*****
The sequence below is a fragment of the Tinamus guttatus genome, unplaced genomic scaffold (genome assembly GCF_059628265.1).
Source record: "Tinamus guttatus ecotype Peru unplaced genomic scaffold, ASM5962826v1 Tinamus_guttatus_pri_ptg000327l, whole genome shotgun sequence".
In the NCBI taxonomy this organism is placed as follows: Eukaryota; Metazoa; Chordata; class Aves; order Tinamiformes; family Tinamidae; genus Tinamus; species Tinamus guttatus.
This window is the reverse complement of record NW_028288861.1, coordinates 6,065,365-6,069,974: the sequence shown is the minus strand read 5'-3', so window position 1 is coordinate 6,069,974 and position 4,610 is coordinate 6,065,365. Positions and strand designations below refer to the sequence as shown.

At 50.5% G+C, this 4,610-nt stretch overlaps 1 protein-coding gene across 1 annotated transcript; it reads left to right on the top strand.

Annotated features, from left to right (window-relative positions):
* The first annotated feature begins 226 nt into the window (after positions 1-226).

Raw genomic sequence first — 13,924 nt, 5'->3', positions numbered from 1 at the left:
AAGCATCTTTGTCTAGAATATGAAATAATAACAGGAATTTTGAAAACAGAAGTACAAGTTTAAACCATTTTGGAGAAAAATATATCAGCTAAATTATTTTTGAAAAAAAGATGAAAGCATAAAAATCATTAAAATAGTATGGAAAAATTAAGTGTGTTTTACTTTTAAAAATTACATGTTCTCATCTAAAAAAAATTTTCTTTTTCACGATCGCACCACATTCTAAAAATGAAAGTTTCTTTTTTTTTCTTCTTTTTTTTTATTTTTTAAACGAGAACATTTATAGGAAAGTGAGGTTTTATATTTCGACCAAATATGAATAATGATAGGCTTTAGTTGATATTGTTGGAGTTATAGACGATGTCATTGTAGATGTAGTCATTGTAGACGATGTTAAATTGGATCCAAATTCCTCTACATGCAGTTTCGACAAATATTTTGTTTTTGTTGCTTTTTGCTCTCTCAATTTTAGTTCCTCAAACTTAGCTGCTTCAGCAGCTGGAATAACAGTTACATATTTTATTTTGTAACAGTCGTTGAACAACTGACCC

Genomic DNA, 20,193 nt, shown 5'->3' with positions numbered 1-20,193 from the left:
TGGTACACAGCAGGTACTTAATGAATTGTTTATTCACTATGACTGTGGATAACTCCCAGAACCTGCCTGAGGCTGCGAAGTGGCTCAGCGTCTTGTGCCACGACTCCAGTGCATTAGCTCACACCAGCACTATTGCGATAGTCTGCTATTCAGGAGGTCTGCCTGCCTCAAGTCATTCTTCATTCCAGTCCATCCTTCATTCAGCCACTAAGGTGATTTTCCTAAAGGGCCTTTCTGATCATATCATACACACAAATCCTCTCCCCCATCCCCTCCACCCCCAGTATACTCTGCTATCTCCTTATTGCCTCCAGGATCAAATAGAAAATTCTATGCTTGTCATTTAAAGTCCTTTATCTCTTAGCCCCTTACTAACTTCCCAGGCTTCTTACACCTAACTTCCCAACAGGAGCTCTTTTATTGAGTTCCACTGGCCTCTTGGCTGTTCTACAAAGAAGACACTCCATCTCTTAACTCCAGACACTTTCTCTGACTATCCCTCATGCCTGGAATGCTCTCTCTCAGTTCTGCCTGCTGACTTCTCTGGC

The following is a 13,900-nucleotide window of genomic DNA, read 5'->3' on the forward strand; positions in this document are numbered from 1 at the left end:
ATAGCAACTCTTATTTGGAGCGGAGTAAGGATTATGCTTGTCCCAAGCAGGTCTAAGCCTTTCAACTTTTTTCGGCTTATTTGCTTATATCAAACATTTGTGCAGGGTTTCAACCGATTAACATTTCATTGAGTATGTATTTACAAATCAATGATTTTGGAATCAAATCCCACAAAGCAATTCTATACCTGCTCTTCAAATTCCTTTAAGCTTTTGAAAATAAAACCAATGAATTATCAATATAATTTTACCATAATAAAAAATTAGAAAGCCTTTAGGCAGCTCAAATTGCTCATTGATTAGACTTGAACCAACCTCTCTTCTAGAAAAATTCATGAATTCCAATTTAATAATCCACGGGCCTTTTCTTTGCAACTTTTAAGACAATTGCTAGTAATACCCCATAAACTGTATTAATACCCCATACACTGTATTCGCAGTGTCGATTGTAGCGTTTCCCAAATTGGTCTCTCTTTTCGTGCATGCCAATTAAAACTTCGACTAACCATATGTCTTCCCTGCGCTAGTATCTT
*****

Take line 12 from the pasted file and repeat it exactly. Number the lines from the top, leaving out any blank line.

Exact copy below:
The following is a 13,900-nucleotide window of genomic DNA, read 5'->3' on the forward strand; positions in this document are numbered from 1 at the left end: